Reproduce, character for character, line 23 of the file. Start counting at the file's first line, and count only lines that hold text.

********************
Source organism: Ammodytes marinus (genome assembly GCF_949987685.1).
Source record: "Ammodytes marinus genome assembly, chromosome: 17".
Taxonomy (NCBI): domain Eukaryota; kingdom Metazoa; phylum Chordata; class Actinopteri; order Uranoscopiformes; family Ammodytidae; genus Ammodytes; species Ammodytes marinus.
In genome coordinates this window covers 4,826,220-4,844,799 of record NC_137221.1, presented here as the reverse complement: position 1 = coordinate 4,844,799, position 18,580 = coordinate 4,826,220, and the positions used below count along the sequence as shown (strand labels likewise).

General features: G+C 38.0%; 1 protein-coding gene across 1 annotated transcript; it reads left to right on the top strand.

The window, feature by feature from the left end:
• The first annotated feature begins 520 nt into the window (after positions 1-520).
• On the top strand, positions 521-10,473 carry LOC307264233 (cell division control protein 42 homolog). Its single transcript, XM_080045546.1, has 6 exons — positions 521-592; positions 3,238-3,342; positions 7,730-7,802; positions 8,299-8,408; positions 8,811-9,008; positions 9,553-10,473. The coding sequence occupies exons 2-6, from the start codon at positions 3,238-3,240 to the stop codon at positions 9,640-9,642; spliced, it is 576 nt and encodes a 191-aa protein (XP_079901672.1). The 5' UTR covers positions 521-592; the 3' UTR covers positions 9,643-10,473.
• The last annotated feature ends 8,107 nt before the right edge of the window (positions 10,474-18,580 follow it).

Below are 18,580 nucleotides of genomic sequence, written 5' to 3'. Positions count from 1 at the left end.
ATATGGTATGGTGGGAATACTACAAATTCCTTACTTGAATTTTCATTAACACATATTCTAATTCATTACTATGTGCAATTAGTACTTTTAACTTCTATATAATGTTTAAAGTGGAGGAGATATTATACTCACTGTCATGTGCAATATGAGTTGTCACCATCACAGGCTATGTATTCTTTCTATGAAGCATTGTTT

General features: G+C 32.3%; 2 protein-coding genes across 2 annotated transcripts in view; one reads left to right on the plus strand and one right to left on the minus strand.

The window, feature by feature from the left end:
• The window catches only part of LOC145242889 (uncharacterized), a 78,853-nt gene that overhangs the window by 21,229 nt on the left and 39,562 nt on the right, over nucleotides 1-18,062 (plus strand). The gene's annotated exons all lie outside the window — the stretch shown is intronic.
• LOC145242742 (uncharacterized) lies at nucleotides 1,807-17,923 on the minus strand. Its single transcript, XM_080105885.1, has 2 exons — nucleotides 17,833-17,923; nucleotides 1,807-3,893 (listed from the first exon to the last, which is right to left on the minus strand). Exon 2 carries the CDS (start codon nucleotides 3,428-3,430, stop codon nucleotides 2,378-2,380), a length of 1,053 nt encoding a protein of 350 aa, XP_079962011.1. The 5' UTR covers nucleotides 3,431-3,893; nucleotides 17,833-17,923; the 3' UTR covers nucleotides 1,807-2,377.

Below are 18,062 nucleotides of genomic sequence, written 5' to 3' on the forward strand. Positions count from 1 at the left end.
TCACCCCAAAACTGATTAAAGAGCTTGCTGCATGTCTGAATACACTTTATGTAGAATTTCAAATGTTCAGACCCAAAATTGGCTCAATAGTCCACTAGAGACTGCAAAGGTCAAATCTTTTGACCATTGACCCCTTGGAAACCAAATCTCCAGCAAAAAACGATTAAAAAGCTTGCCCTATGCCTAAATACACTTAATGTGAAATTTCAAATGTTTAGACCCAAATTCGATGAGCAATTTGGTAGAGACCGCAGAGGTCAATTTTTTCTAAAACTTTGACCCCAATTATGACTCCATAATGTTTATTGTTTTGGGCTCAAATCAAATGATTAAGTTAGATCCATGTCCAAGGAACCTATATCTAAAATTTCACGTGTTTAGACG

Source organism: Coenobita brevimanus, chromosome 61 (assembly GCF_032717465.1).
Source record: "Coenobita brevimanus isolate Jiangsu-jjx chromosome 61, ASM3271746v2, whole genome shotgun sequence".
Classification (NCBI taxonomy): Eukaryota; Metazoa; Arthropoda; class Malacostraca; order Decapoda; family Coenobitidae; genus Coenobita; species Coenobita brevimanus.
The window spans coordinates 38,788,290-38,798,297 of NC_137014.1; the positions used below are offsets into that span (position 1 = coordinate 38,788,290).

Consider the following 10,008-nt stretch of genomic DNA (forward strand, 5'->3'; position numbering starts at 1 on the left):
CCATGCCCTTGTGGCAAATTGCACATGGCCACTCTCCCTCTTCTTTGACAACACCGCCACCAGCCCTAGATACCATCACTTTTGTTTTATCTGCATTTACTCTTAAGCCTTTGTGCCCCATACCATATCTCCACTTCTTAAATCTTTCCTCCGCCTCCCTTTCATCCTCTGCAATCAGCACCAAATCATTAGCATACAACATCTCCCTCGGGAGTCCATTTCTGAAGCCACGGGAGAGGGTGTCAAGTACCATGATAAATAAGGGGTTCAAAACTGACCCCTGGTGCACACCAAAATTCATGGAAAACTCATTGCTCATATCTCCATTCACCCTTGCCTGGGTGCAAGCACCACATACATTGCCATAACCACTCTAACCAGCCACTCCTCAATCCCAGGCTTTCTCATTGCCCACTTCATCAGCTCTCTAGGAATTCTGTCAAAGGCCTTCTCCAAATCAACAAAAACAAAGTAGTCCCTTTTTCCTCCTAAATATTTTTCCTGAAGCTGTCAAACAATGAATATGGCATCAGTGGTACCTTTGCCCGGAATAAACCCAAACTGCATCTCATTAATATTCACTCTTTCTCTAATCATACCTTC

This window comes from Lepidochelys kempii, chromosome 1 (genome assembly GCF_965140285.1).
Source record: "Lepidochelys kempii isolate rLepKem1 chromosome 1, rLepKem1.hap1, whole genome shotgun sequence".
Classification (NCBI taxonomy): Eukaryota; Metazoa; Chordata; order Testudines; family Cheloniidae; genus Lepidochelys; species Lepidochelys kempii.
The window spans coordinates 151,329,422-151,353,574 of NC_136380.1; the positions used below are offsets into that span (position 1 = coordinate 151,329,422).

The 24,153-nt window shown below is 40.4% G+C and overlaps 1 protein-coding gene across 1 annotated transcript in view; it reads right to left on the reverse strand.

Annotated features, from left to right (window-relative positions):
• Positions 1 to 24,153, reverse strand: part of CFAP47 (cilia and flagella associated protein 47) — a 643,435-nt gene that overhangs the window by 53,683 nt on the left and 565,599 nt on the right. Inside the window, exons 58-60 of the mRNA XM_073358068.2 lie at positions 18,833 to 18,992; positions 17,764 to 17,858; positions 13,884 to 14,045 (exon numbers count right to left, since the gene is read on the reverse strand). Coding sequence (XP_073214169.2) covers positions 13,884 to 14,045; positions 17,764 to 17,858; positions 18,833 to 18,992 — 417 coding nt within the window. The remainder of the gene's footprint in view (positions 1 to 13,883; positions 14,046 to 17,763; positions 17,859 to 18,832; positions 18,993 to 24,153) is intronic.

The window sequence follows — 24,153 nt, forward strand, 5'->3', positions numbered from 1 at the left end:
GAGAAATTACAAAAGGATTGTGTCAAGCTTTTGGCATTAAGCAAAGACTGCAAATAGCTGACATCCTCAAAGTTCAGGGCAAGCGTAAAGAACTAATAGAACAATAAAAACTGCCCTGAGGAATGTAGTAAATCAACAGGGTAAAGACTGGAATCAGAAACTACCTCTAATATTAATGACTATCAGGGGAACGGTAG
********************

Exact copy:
CCATGCCCTTGTGGCAAATTGCACATGGCCACTCTCCCTCTTCTTTGACAACACCGCCACCAGCCCTAGATACCATCACTTTTGTTTTATCTGCATTTACTCTTAAGCCTTTGTGCCCCATACCATATCTCCACTTCTTAAATCTTTCCTCCGCCTCCCTTTCATCCTCTGCAATCAGCACCAAATCATTAGCATACAACATCTCCCTCGGGAGTCCATTTCTGAAGCCACGGGAGAGGGTGTCAAGTACCATGATAAATAAGGGGTTCAAAACTGACCCCTGGTGCACACCAAAATTCATGGAAAACTCATTGCTCATATCTCCATTCACCCTTGCCTGGGTGCAAGCACCACATACATTGCCATAACCACTCTAACCAGCCACTCCTCAATCCCAGGCTTTCTCATTGCCCACTTCATCAGCTCTCTAGGAATTCTGTCAAAGGCCTTCTCCAAATCAACAAAAACAAAGTAGTCCCTTTTTCCTCCTAAATATTTTTCCTGAAGCTGTCAAACAATGAATATGGCATCAGTGGTACCTTTGCCCGGAATAAACCCAAACTGCATCTCATTAATATTCACTCTTTCTCTAATCATACCTTC